If you are not familiar with catalogue search basics you should view the Library Skills Tutorials. Here are a few search tips for finding items related to medieval history.
Here are some search tips to get you started on finding material in the Library Catalogue on Medieval history. Cataloguers try to be specific when cataloguing items dealing with historical periods. Medieval tends to refer to the broader period while Middle Ages can be broken down into Early, High or Late Middle Ages. Mediaeval is a lesser used spelling. To make sure you retrieve as many catalogue records as possible you want to take this into account. A keyword search could contain the following, but it would probably retrieve far too many results.
'middle ages' or medieval or mediaeval
It would be better to combine the above search with other search terms to help you find topic ideas. Remember, if combining a search using different boolean operators (AND, OR, NOT) it is best to put multiple search terms associated with one operator in their own brackets. This way, the Library Catalogue will search those terms first and then combine them with the other search term. Remember, in the Library Catalogue $ is the truncation symbol. In the following example the Library Catalogue will retrieve records with war, wars, warrior, warriors, warring.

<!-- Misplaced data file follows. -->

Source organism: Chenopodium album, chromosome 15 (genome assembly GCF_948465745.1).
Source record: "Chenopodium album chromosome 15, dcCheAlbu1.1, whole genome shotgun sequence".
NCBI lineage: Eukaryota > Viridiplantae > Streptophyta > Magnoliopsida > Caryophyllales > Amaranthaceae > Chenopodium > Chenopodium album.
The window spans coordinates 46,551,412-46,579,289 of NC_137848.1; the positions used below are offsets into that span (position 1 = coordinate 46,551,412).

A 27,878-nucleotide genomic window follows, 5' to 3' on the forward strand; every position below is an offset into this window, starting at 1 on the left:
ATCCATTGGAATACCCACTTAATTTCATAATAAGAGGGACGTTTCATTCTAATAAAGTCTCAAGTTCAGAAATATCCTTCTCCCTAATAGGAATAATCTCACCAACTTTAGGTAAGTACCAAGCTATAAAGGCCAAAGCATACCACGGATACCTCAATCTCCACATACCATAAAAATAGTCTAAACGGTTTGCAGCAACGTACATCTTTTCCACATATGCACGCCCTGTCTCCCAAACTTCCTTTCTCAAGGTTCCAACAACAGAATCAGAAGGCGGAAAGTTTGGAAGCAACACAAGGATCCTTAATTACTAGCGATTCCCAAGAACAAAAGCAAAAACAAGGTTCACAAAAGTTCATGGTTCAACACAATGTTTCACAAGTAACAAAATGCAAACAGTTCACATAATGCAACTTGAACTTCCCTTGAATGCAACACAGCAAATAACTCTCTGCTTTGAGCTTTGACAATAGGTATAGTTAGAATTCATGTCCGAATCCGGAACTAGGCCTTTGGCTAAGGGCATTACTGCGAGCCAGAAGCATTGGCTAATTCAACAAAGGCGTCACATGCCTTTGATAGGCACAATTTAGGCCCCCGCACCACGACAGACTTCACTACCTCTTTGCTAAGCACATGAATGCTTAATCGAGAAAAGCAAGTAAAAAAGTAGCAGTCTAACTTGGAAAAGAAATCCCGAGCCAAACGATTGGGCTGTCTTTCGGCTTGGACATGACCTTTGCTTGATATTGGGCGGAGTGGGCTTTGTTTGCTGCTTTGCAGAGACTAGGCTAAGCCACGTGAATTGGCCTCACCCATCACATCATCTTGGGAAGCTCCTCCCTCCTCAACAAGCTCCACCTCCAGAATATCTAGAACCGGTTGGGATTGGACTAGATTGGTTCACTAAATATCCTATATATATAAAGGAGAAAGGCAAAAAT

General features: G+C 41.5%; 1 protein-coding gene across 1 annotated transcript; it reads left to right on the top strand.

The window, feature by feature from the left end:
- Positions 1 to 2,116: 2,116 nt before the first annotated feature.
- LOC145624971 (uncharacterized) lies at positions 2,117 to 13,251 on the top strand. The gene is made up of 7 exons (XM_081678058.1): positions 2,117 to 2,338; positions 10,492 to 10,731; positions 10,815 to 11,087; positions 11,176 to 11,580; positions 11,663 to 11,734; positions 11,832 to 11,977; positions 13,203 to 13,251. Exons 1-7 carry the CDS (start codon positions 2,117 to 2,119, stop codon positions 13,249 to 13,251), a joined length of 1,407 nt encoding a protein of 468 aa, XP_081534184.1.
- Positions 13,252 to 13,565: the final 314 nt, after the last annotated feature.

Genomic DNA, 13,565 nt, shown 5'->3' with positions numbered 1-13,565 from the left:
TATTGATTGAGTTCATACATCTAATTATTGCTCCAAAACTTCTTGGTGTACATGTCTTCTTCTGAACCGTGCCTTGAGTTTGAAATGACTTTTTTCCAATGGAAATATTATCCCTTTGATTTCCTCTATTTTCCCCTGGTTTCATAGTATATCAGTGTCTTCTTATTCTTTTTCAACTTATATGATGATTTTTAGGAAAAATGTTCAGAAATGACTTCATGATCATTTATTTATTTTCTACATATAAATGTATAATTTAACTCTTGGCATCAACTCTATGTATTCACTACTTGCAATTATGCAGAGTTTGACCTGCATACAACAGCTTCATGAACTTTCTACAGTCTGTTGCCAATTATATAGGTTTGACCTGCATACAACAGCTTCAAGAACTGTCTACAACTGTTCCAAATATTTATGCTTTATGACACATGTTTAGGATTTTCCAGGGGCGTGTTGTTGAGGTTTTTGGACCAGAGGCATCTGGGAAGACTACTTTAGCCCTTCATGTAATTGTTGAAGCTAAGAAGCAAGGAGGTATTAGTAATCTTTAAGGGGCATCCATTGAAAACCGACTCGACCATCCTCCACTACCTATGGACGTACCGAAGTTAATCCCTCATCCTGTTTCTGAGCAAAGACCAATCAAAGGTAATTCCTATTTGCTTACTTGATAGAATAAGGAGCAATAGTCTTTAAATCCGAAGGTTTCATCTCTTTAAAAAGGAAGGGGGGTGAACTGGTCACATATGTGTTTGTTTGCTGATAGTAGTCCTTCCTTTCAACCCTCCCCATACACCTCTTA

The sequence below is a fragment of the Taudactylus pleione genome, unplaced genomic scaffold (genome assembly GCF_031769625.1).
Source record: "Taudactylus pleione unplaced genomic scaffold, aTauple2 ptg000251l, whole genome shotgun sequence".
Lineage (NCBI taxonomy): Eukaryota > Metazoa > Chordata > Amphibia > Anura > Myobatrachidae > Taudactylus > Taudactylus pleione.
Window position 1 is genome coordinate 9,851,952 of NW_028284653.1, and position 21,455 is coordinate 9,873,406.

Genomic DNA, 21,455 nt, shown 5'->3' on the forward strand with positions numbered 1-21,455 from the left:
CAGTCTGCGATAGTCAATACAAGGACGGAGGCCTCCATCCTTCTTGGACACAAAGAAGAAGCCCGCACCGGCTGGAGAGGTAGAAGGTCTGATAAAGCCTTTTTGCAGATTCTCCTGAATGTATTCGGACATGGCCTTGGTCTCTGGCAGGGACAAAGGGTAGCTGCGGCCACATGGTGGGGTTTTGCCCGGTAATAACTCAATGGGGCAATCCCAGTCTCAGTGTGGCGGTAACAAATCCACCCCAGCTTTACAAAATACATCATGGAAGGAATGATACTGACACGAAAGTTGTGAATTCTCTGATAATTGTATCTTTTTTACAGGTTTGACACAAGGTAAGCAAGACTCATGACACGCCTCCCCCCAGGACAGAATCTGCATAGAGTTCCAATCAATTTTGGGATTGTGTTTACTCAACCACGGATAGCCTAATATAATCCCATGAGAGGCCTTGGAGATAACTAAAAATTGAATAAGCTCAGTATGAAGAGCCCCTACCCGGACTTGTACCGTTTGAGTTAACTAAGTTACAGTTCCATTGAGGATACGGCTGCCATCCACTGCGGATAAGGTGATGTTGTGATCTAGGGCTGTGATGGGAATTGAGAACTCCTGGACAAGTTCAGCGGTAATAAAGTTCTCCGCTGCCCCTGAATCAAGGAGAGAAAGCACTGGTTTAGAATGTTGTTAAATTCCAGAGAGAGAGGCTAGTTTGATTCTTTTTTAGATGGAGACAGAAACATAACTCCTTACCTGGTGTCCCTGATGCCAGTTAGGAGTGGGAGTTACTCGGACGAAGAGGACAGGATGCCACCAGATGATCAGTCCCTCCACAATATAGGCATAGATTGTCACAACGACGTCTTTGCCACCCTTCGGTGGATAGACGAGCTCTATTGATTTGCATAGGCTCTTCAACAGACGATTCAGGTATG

('middle ages' or medieval or mediaeval) and war$
('middle ages' or medieval or mediaeval) and religio$
Once you do a search and get a results list in the catalogue quickly examine the list and look for items that appear to be on your topic. Look at the full bibliographic record and see if there are subject terms that you can use to help refine or expand your search. For example the following are useful terms that cataloguers use when creating records for books that cover economic or social history:
You can use this knowledge to create searches like ('middle ages' or medieval or mediaeval) and ('economic conditions' or 'social conditions')
Searching the catalogue using historical figures as search terms is very useful. Thus, you need a basic grasp of the historical events and persons. Use your textbook, subject specific reference books, websites, etc. to find such terms. For example, Constantine the Great, also known as Constantine I or Saint Constantine, was Roman Emperor from 306 to 337. A catalogue keyword search using 'constantine the great' or 'constantine I' or 'saint constantine' retrieves over sixty items, compared to just over 30 using only the search term 'constantine the great'.
You can search the catalogue by specific historical events. For example, the Crusades were a significant part of Medieval history. Doing a keyword search for crusades will retrieve items, and because they were most associated with the Medieval period you do not need to use this or its synonyms as search terms.